This two-part documentary follows a Polish charity organization that regularly visits the citizens of Chernobyl who refused evacuation orders in 1986. The films explore the daily lives of these senior citizens who live in the poisonous exclusion zone to this day, as well as their needs, frustrations, and memories.
(Editor’s note: while Part 1 is filmed a year before Part 2, it’s not essential to watch it before continuing onto the second part. Part 2 explores more of the residents’ daily lives and unique situations, as well as their relationships to the evacuation and the official government orders, so if you find Part 1 a little slow for your taste you can feel free to jump right into Part 2.)
This contemporary documentary, released in 2011, follows the legendary Polish climbers from the 1980s. Poles have reigned the highest mountaintops of the world for more than 20 years: they not only set down new trails but new rules of behavior.
But what is it about Polish climbers that sets them apart from other nationalities? This documentary places their original style of climbing, endurance, conscientiousness about the overall well-being of the team, and solidarity against a political backdrop.
(Out of the 3 climbing documentaries here, this one centers itself around political struggles and climbing history between the 70s-80s.)
Another story about Polish climbers, this 45-min vertigo-inducing documentary follows Alpine Wall Tour follows Łukasz Dudek and Jacek Matuszek on some of Europe’s steepest mountain walls. The story is about friendship, adventure, and passion.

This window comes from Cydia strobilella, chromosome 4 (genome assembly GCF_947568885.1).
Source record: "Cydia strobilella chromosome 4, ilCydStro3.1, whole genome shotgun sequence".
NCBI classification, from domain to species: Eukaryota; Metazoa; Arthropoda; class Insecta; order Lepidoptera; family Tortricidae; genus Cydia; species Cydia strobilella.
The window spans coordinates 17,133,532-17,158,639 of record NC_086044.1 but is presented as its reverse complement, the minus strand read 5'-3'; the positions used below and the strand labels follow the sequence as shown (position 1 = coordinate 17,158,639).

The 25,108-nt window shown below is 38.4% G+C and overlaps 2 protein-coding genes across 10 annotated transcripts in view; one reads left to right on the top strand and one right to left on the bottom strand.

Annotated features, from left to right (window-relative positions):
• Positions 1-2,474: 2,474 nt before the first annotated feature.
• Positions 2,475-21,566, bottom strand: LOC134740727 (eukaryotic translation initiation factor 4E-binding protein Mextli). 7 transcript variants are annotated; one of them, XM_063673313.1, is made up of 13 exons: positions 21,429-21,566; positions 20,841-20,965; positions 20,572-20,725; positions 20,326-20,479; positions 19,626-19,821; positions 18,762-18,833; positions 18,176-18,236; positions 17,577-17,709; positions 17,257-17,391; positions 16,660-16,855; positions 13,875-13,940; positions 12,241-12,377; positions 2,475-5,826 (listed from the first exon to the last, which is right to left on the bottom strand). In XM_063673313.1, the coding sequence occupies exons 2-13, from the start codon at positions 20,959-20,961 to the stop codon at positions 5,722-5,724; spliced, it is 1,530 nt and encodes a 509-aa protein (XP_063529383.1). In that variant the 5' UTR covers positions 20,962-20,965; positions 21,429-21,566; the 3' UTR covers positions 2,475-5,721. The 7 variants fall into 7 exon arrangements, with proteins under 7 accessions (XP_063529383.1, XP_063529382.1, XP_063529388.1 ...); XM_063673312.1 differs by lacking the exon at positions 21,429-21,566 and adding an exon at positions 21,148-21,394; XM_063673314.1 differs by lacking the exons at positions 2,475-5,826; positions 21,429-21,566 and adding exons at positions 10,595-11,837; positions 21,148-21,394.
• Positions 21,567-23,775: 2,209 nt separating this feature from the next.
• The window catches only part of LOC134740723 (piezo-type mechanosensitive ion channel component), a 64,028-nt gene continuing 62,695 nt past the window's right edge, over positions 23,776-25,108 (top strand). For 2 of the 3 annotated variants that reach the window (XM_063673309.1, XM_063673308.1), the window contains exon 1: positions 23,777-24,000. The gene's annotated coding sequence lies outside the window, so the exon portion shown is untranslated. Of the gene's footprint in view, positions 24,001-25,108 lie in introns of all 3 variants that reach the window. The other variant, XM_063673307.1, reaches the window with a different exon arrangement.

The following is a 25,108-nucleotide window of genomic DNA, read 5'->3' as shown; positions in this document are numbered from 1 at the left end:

(Out of the 3 climbing documentaries here, this one largely focuses on 90° mountain walls and features the most actual climbing.)
Additional Language Learning Notes: subtitles can be hard to read at points; swearing
This is the third documentary about Polish mountain climbers on this list, and it follows one of Poland’s sports icons: climber Kinga Ociepka-Grzepulska. After 20 years of climbing, she plans and executes climbing a route that no other woman has ever attempted.
(Out of the 3 climbing documentaries here, this is the most focused on a single climber’s biography and focuses the most on the training process across a lifetime.)
This documentary follows Polish fashion under Soviet rule and the relationship between politics and how we dress. The film interviews various figures of the 20th century, from photographers to designers, and strings together narratives over 50 years of design, independence, mimicry, and expression.